Plant Diversity ›› 2021, Vol. 43 ›› Issue (02): 117-124.DOI: 10.1016/j.pld.2020.07.001

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Modeling impacts of climate change on the potential distribution of six endemic baobab species in Madagascar

Jun-Nan Wana,d, Ndungu J. Mbaria,c, Sheng-Wei Wanga,c, Bing Liub,d, Brian N. Mwangia,c, Jean R. E. Rasoarahonae, Hai-Ping Xina,d, Ya-Dong Zhoua,d, Qing-Feng Wanga,d   

  1. a Key Laboratory of Plant Germplasm Enhancement and Specialty Agriculture, Wuhan Botanical Garden, Chinese Academy of Sciences, Wuhan, Hubei, 430074, PR China
    b State Key Laboratory of Systematic and Evolutionary Botany, Institute of Botany, Chinese Academy of Sciences, Beijing, 100093, PR China
    c University of Chinese Academy of Sciences, Beijing, 100049, PR China
    d Sino-Africa Joint Research Center, Chinese Academy of Sciences, Wuhan, Hubei, 430074, PR China
    e High School of Agricultural Sciences, University of Antananarivo, P.O. Box 175, Madagascar
  • Received:2020-01-14 Revised:2020-07-07 Online:2021-04-25 Published:2021-05-20
  • Contact: Ya-Dong Zhou, Qing-Feng Wang
  • Supported by:
    This study was supported by the funds from Sino-Africa Joint Research Center, CAS, China (Y323771W07 and SAJC201322) and National Natural Science Foundation of China (31800176).

Abstract: Madagascar, a globally renowned biodiversity hotspot characterized by high rates of endemism, is one of the few remaining refugia for many plants and animal species. However, global climate change has greatly affected the natural ecosystem and endemic species living in Madagascar, and will likely continue to influence species distribution in the future. Madagascar is home to six endemic baobab (Adansonia spp., Bombacoideae [Malvaceae]) species (Adansonia grandidieri, A. suarezensis, A. madagascariensis, A. perrieri, A. rubrostipa, A. za), which are remarkable and endangered plants. This study aimed to model the current distribution of suitable habitat for each baobab species endemic to Madagascar and determine the effect that climate change will have on suitable baobab habitat by the years 2050 and 2070. The distribution was modeled using MaxEnt based on locality information of 245 occurrence sites of six species from both online database and our own field work. A total of seven climatic variables were used for the modeling process. The present distribution of all six Madagascar's baobabs was largely influenced by temperature-related factors. Although both expansion and contraction of suitable habitat are predicted for all species, loss of original suitable habitat is predicted to be extensive. For the most widespread Madagascar baobab, A. za, more than 40% of its original habitat is predicted to be lost because of climate change. Based on these findings, we recommend that areas predicted to contract in response to climate change should be designated key protection regions for baobab conservation.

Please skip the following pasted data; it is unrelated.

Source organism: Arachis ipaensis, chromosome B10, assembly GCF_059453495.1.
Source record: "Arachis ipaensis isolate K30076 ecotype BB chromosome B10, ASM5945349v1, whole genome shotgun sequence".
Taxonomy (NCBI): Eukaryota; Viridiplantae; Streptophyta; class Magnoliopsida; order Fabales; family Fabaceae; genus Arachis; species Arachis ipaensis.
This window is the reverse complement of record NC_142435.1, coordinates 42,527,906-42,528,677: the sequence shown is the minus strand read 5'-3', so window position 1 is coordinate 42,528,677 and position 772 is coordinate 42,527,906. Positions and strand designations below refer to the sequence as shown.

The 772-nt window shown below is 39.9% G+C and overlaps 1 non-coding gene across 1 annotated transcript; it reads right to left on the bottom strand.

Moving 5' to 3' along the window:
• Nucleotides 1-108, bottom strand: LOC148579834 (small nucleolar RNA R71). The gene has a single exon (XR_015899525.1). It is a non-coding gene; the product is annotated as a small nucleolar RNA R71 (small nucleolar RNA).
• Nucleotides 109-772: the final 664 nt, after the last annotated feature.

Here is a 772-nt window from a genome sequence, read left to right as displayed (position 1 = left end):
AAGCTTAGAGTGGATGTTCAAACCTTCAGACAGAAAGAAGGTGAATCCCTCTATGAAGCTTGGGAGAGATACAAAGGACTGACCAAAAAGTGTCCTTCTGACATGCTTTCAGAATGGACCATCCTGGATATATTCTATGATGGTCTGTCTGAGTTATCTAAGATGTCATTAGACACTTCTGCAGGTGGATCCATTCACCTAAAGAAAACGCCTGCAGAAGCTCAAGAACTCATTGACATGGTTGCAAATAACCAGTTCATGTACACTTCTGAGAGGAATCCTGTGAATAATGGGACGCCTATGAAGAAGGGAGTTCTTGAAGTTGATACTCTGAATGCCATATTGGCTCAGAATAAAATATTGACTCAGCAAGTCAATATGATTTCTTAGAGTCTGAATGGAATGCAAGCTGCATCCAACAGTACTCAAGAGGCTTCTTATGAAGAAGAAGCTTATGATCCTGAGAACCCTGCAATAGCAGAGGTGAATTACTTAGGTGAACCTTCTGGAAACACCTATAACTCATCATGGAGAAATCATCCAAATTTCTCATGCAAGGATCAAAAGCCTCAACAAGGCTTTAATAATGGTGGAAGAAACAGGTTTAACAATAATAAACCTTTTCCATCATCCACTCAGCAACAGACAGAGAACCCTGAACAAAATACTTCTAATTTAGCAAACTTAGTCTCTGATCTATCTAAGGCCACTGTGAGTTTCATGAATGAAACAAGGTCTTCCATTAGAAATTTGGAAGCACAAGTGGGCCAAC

Key words: Madagascar, Adansonia, Climate change, MaxEnt, Potential distribution